Gator Horizon Partners Ltd. v. Horizon Park Partners, LLC
ORDER denying 26 Motion to Stay by Judge William J. Martinez on 01/23/2017. (cthom, )
IN THE UNITED STATES DISTRICT COURT
FOR THE DISTRICT OF COLORADO
Judge William J. Martínez
Civil Action No. 16-cv-1936-WJM-CBS
GATOR HORIZON PARTNERS, LTD.,
HORIZON PARK PARTNERS, LLC,
ORDER DENYING DEFENDANT’S MOTION FOR STAY OR TO DISMISS
This contract dispute between Plaintiff, Gator Horizon Partners, Ltd. (“Gator”)
and Defendant, Horizon Park Partners, LLC ( “Horizon”) is pending pursuant to the
Court’s diversity jurisdiction, 28 U.S.C. § 1332. Horizon has filed a Motion For Stay or
to Dismiss, arguing the Court should refrain from hearing this case pursuant to the
“Colorado River Doctrine,” in light of state court litigation between the parties (ECF No.
26), and Gator opposes that motion (ECF No. 36). As explained below, the Court
concludes that the state court proceedings are not sufficiently parallel to this action to
warrant abstention under the Colorado River doctrine, so the motion is denied.
Plaintiff and Defendant are the two owners of the Horizon Park Shopping Center,
located in Longmont, Colorado. Each owns separate, adjoining parcels of land which
together comprise the shopping center, including its parking lots.
This lawsuit involves the parties’ disputes over parking. Gator alleges that
customers visiting businesses on Horizon’s portions of the shopping center are parking
in the wrong place, that is, in Gator’s portion of the parking lot. Specifically, Gator
alleges that visitors to a newly-constructed medical facility on Horizon’s property are
impermissibly parking on Gator’s portion of the parking lot. (See generally ECF No. 35
at 2–3.) Gator alleges that this is in breach of contract, specifically, in violation of terms
of the Declaration of Restrictions and Grant of Easements (the “Declaration”) which
governs terms of the parties’ relationship at the shopping center. (Id. at 4; ECF No.
35-1.) Gator alleges Horizon’s conduct is causing it damages valued at hundreds of
thousands of dollars, by contributing to Gator’s inability to re-lease a former K-Mart on
its property (vacant since 2010), and by decreasing the value of Gator’s property. (ECF
No. 33 at 2–4; ECF No. 17.)
As relevant here, the parties have had two prior lawsuits in Colorado state courts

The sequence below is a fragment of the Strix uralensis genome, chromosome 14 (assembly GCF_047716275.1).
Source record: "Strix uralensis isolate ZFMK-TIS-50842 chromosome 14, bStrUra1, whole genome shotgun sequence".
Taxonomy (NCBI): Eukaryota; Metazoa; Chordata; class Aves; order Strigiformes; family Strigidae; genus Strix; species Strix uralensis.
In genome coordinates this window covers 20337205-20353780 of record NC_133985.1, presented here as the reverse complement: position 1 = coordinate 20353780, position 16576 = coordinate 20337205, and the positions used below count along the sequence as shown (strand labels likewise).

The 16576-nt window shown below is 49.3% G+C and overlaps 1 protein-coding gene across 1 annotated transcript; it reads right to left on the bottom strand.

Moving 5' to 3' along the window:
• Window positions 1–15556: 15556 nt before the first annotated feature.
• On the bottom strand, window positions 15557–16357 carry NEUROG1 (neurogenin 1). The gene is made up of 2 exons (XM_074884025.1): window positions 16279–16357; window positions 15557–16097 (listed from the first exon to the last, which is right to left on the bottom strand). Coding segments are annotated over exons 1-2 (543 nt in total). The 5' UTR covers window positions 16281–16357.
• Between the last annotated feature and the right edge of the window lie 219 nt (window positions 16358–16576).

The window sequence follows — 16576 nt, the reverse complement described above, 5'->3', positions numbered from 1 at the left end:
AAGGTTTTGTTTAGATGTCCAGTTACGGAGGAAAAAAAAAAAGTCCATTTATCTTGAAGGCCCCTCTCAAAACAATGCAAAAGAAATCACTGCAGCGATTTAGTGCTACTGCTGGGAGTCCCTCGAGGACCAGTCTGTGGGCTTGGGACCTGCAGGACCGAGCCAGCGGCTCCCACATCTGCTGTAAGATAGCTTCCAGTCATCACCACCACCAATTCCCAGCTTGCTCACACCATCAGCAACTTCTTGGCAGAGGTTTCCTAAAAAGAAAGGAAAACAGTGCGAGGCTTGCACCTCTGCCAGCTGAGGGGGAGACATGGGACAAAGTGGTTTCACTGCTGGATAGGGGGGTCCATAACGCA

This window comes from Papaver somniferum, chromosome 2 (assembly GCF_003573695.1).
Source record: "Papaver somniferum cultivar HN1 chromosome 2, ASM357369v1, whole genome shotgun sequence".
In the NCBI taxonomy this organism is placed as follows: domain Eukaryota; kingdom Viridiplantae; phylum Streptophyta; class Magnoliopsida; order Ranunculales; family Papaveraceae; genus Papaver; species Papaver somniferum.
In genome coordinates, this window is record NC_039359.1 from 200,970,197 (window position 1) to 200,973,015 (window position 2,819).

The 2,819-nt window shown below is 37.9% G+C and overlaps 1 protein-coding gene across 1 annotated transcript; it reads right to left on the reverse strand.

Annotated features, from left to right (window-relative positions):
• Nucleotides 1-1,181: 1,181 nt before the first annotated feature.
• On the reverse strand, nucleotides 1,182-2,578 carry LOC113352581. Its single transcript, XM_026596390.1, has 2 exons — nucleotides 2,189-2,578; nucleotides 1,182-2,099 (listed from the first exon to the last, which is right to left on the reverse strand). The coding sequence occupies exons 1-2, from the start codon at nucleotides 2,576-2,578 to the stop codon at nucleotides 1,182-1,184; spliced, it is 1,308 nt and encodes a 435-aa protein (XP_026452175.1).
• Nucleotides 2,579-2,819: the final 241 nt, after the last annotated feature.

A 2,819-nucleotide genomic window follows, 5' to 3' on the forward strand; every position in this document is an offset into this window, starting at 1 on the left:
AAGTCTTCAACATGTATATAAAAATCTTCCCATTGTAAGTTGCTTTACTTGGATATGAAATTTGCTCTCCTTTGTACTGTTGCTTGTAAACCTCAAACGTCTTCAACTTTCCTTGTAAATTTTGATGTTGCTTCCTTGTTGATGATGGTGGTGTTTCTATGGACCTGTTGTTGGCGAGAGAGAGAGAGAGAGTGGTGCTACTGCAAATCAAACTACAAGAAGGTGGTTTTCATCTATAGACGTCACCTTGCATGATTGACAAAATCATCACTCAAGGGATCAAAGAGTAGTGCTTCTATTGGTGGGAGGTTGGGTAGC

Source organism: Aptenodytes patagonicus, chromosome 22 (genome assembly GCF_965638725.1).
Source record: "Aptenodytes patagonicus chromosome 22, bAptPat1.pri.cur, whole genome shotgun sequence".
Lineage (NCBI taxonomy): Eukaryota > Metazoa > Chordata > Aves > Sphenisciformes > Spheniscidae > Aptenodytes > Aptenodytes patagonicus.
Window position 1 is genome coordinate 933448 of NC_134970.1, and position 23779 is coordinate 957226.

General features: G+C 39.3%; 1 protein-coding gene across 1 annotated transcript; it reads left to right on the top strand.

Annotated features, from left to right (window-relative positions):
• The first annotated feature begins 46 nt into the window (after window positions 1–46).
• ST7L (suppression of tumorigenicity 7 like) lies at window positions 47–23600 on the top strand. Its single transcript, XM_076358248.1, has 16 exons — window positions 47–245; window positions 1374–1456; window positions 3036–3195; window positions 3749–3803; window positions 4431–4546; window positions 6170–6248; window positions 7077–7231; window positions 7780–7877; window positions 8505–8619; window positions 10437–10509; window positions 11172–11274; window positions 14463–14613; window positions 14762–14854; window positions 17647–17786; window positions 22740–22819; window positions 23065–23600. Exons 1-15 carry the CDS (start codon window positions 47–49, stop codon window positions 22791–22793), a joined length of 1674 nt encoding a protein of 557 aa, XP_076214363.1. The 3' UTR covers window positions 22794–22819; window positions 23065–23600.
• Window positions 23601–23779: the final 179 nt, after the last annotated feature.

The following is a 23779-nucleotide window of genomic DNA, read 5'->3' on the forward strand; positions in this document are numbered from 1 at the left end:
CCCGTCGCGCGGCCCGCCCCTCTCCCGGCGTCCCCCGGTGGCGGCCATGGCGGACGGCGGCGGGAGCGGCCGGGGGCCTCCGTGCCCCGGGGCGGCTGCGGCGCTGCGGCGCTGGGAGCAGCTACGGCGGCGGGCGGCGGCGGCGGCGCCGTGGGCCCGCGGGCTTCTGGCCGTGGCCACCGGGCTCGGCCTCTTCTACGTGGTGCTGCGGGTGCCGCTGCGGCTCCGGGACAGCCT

relating to their disputes at the shopping center, including parking disputes. First, in
2011, Horizon (the Defendant here) initiated a lawsuit in Boulder County District Court,
alleging that Gator had failed to maintain its portions of the shopping center’s parking
lot and to properly maintain lights in the parking lot, thereby falling short of obligations
arising under the Declaration. (See generally ECF No. 26-1.) In the same lawsuit,
Gator counterclaimed that Horizon had failed to fulfill its own obligation under the
Declaration to use “reasonable efforts” to require customers visiting Horizon’s portions
of the shopping center to park in Horizon’s portions of the parking lot. The 2011 lawsuit
focused on a portion of the parking lot which the parties insist on describing as the
“crotch,” that is, a corner where two buildings come together at a right angle. (See ECF
No. 26-2; ECF No. 26 at 5; ECF No. 36 at 4–5; ECF No. 26-7.)
Following an appeal, the 2011 litigation led to a March 25, 2016 order from the
trial court, spelling out actions that Horizon must take to satisfy the Declaration’s
“reasonable efforts” requirement, specifically, certain signage that Horizon was required
to place in the corner section of the parking lot. (ECF No. 26-7.) Cross-appeals
following that order remain pending before the Colorado Court of Appeals.
Second, in 2013 Horizon initiated a second action against Gator in Boulder
County District Court, seeking declaratory and injunctive relief to prevent Gator from
constructing new buildings or improvements on certain portions of the shopping center
property. (See generally ECF No. 26 at 6; ECF No. 26-9.) More specifically, as
Horizon characterizes it, the second lawsuit involved “whether or not Gator had the right
to build a bank building on Main Street near the Noodles.” (ECF No. 26 at 6.)
Following a grant of summary judgment, reversal, and remand, this second case went
to trial in December 2016. (The outcome of that trial is not a matter of record before the
Court, but does not alter the Court’s analysis.)
Gator initiated the present action in this Court on July 29, 2016. (See ECF No.
1.) On October 18, 2016, Horizon filed the motion now before the Court (ECF No. 26),
arguing that in light of the two ongoing state court proceedings, this Court should either
stay or dismiss this action under the “Colorado River Doctrine,” first recognized in
Colorado River Water Conservation District v. United States, 424 U.S. 800 (1976)
(“Colorado River”), or, in the alternative, stay this action under the “Priority Jurisdiction
Rule,” or “priority rule,” as recognized by Colorado courts.
Colorado River Doctrine
The Colorado River doctrine governs a federal court’s authority to preside over a
case when there is a concurrent action pending before a state court. See Colorado
River, 424 U.S. at 817. As compared to other federal abstention doctrines, the
appropriate circumstances for deferral under the Colorado River doctrine are
“considerably more limited than the circumstances appropriate for abstention” and must